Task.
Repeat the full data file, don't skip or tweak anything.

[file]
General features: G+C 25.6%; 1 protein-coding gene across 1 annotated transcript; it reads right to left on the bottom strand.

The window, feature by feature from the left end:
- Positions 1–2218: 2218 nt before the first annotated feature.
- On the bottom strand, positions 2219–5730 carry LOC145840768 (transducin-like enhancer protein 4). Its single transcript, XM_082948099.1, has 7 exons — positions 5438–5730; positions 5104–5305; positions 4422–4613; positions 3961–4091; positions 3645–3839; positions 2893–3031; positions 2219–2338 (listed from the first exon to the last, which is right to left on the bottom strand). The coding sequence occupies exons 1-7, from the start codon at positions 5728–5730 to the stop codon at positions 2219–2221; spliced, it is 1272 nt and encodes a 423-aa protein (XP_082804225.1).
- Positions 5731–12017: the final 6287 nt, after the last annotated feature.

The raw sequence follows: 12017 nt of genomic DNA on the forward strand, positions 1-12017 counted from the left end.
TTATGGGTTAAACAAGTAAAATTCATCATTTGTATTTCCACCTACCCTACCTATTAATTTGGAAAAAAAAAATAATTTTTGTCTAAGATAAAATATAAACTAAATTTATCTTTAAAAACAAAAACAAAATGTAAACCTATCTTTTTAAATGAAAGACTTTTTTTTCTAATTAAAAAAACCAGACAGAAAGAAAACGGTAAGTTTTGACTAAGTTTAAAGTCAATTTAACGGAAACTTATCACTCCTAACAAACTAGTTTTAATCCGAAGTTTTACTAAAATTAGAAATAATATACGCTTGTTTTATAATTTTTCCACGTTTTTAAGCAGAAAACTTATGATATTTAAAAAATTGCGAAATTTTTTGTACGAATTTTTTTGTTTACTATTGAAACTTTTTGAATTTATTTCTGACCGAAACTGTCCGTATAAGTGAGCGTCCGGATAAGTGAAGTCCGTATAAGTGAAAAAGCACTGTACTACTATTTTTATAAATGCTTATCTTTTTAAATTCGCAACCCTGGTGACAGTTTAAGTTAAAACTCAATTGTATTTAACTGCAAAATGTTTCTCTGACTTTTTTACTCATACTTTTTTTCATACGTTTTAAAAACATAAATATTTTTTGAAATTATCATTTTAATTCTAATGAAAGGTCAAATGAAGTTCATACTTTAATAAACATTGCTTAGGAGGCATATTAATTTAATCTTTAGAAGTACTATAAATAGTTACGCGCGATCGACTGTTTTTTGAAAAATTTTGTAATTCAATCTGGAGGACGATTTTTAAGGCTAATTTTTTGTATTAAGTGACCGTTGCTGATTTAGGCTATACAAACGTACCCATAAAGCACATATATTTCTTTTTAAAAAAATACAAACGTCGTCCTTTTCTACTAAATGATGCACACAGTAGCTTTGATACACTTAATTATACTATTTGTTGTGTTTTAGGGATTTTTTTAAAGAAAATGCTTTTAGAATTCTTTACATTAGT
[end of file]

General features: G+C 25.6%; 1 protein-coding gene across 1 annotated transcript; it reads right to left on the bottom strand.

The window, feature by feature from the left end:
- Positions 1–2218: 2218 nt before the first annotated feature.
- On the bottom strand, positions 2219–5730 carry LOC145840768 (transducin-like enhancer protein 4). Its single transcript, XM_082948099.1, has 7 exons — positions 5438–5730; positions 5104–5305; positions 4422–4613; positions 3961–4091; positions 3645–3839; positions 2893–3031; positions 2219–2338 (listed from the first exon to the last, which is right to left on the bottom strand). The coding sequence occupies exons 1-7, from the start codon at positions 5728–5730 to the stop codon at positions 2219–2221; spliced, it is 1272 nt and encodes a 423-aa protein (XP_082804225.1).
- Positions 5731–12017: the final 6287 nt, after the last annotated feature.

The raw sequence follows: 12017 nt of genomic DNA on the forward strand, positions 1-12017 counted from the left end.
TTATGGGTTAAACAAGTAAAATTCATCATTTGTATTTCCACCTACCCTACCTATTAATTTGGAAAAAAAAAATAATTTTTGTCTAAGATAAAATATAAACTAAATTTATCTTTAAAAACAAAAACAAAATGTAAACCTATCTTTTTAAATGAAAGACTTTTTTTTCTAATTAAAAAAACCAGACAGAAAGAAAACGGTAAGTTTTGACTAAGTTTAAAGTCAATTTAACGGAAACTTATCACTCCTAACAAACTAGTTTTAATCCGAAGTTTTACTAAAATTAGAAATAATATACGCTTGTTTTATAATTTTTCCACGTTTTTAAGCAGAAAACTTATGATATTTAAAAAATTGCGAAATTTTTTGTACGAATTTTTTTGTTTACTATTGAAACTTTTTGAATTTATTTCTGACCGAAACTGTCCGTATAAGTGAGCGTCCGGATAAGTGAAGTCCGTATAAGTGAAAAAGCACTGTACTACTATTTTTATAAATGCTTATCTTTTTAAATTCGCAACCCTGGTGACAGTTTAAGTTAAAACTCAATTGTATTTAACTGCAAAATGTTTCTCTGACTTTTTTACTCATACTTTTTTTCATACGTTTTAAAAACATAAATATTTTTTGAAATTATCATTTTAATTCTAATGAAAGGTCAAATGAAGTTCATACTTTAATAAACATTGCTTAGGAGGCATATTAATTTAATCTTTAGAAGTACTATAAATAGTTACGCGCGATCGACTGTTTTTTGAAAAATTTTGTAATTCAATCTGGAGGACGATTTTTAAGGCTAATTTTTTGTATTAAGTGACCGTTGCTGATTTAGGCTATACAAACGTACCCATAAAGCACATATATTTCTTTTTAAAAAAATACAAACGTCGTCCTTTTCTACTAAATGATGCACACAGTAGCTTTGATACACTTAATTATACTATTTGTTGTGTTTTAGGGATTTTTTTAAAGAAAATGCTTTTAGAATTCTTTACATTAGT